With the conflicts in Syria and Iraq becoming increasingly intertwined against the same Sunni extremist group, President Barack Obama moved on Thursday to ratchet up U.S. efforts to strengthen more moderate Syrian rebels.
Obama’s request to Congress for $500 million in training and arms to the opposition in effect opens a second front in the fight against militants spilling over Syria’s border and threatening to overwhelm neighboring Iraq. The train-and-equip mission would be overseen by the Pentagon and would mark a significant expansion of previous covert effort to arm the more moderate rebels who are fighting both the extremists and forces loyal to Syrian President Bashar Assad.
Obama has long been reluctant to arm the opposition, in part because of concerns that weapons may fall into extremist hands. But administration officials say the U.S. has grown increasingly confident in recent months about its ability to distinguish the moderate rebels from the more extremist elements that include the al-Qaida-inspired Islamic State of Iraq and the Levant, or ISIL, which has stormed into Syria and captured much of the northern part of the country.
The Syria program is part of a broader $65.8 billion overseas operations request that the administration sent to Capitol Hill Thursday. The package includes $1 billion to help stabilize nations bordering Syria that are struggling with the effects of the civil war. It also formalizes a request for a previously announced $1 billion to strengthen the U.S. military presence in Central and Eastern Europe amid Russia’s threatening moves in Ukraine.
The requests come as Obama faces fresh criticism of his restrained policies in Syria, which some White House opponents contend allowed the Sunni insurgency pressing through Iraq to gain strength. U.S. officials increasingly see the instability in Syria and Iraq as a single challenge, with the border between the two countries blurred.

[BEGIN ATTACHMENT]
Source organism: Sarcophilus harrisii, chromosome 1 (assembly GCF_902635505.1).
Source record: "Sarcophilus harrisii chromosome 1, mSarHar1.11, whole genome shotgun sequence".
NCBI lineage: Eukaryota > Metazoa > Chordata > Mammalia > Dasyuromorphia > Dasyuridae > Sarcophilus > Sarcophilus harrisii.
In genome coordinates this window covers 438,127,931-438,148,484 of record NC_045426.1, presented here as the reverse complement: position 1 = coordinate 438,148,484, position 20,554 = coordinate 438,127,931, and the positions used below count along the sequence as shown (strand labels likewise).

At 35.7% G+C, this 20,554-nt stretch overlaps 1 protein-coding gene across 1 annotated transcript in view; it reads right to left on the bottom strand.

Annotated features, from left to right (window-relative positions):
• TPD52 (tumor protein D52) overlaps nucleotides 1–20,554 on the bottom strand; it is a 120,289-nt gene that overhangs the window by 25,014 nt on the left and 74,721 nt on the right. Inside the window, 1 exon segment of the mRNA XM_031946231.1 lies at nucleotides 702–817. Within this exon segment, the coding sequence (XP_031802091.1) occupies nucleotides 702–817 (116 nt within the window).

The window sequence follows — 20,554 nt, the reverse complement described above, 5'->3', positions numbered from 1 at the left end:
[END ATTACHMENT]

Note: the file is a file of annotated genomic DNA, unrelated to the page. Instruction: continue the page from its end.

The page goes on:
The Senate Armed Services Committee has already approved a version of the sweeping defense policy bill authorizing the Defense Department to provide “equipment, supplies, training and defense services” to elements of the Syrian opposition that have been screened. The Senate could act on the bill before the August recess.
The total overseas contingency package is about $21 billion less than the administration said it expected to request when Obama submitted his fiscal year 2015 budget to Congress earlier this year. Officials said the decrease is in part of reflection of Obama’s plans to drawdown the U.S. military presence in Afghanistan to about 10,000 forces by the beginning of next year.
But some lawmakers in Congress have looked at the overseas account as a source of cash as the Pentagon is being forced to cut its core budget. The House version of the sweeping defense policy bill for next year would shift some $600 million from the overseas account to spare the A-10 Warthog, the close air support aircraft that has a strong coalition of Republican and Democratic support on Capitol Hill.
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